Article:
The Brag Media
News September 4, 2020

Board changes at Music SA & Melbourne Fringe

Board changes at Music SA & Melbourne Fringe

The live sector might be in hibernation but a lot of activity continues behind the scenes.

Joining Music SA’s board are:

Deb Edwards, a music and arts publicist and events coordinator for the Adelaide Superloop 500 concert series and country music artists Troy Cassar-Daley and Adam Harvey. 

A proud Yankunytjatjara woman, Edwards also acts for First Nations artists as dance troupe Djuki Mala and is PR consultant to Tandanya National Aboriginal Cultural Institute in Adelaide.

Chartered accountant and tax adviser Tim Haslam who serves as the new treasurer, and also worked at with Falls/Splendour promoter Secret Sounds Group. 

Commercial lawyer Angus Crawford who will serve as secretary, plays with The Montreals and managed events at Fat Controller Club.

“They are all highly skilled practitioners with plenty to offer our local music scene, already contributing to our stellar reputation as a UNESCO City of Music,” Music SA general manager Kim Roberts said.

“Things are tough at the moment for our industry, but we are looking toward the future and finding ways to support SA artists and the wider local industry.”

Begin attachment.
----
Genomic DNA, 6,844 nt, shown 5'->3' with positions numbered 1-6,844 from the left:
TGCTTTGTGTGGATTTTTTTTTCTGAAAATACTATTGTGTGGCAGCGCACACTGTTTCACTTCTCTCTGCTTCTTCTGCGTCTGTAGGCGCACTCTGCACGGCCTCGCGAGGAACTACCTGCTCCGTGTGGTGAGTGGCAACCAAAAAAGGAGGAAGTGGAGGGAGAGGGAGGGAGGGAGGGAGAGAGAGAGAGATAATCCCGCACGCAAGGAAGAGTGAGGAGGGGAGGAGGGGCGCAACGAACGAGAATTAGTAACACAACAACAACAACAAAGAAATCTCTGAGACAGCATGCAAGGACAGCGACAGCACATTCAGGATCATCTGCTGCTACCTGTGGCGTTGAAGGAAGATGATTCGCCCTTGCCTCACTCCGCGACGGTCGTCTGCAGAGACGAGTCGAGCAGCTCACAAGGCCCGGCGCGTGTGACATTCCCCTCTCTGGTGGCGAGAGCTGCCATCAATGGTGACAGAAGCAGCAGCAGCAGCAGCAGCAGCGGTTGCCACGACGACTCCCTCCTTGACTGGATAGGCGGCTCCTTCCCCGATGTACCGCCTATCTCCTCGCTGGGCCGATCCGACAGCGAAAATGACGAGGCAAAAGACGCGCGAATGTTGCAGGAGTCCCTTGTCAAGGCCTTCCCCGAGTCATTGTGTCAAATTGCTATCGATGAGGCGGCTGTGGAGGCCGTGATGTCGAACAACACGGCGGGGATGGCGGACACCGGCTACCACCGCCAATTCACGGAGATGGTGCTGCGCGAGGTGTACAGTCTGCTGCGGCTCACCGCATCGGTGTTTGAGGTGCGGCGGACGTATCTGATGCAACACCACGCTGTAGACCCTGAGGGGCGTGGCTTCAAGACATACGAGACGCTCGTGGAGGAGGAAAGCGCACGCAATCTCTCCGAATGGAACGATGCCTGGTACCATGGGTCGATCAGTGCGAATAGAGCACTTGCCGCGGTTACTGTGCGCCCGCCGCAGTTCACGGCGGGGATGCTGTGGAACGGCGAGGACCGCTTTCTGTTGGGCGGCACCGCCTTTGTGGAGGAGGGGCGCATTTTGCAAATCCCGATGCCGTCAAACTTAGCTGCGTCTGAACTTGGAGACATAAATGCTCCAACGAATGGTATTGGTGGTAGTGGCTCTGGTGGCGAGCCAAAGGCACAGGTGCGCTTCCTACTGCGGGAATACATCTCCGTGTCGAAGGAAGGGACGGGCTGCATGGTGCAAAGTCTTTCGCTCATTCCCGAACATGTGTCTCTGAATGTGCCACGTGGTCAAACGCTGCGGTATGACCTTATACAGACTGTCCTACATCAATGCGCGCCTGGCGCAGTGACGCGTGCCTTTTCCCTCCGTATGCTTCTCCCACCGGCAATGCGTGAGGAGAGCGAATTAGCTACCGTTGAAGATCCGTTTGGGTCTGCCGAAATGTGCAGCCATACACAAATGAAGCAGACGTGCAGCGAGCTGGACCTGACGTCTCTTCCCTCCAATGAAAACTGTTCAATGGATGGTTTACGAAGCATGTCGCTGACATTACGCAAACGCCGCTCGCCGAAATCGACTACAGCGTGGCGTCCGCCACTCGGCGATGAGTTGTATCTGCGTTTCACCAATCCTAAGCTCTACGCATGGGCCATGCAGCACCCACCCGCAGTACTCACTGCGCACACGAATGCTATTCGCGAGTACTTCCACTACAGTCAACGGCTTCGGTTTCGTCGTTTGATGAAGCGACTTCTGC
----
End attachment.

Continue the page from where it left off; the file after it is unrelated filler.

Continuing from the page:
Melbourne Fringe has appointed three new directors – Joel Bray, Rupert Sherwood and Sonia Lindsay – to its board.

Melbourne-based artist, Joel Bray is a proud Wiradjuri man who trained at NAISDA and WAAPA and is a performer with Chunky Move.

Sonia Lindsay has 20 years’ experience in HR, change and management in the arts sector, not for profit organisations, government, and the private sector. 

She works at her own consulting practice as a change strategist and management coach, as well as pursuing her passion for community development in Melbourne’s western suburbs. 

Rupert Sherwood is a fundraising professional working in marketing, corporate partnerships, and philanthropy in an arts context. 

He worked with organisations including the Melbourne International Arts Festival and the Australian Youth Orchestra and currently director of development at Melbourne Theatre Company. 

“They bring a wealth of experience and talent, from strategic thinking, to fundraising, to human resources, to community development, to creating acclaimed First Nations art works,” Melbourne Fringe chair Sam Strong said of the new appointees.

“They are united by their commitment to the spirit of Fringe – its championing of diverse voices and independent artists.

“It is a watershed moment for the performing arts as we all navigate the challenges posed by COVID-19. 

“With (their) addition, Melbourne Fringe is even better placed to sustain Victorian creativity through 2020, 2021 and as we move toward our 40th year in 2022.”

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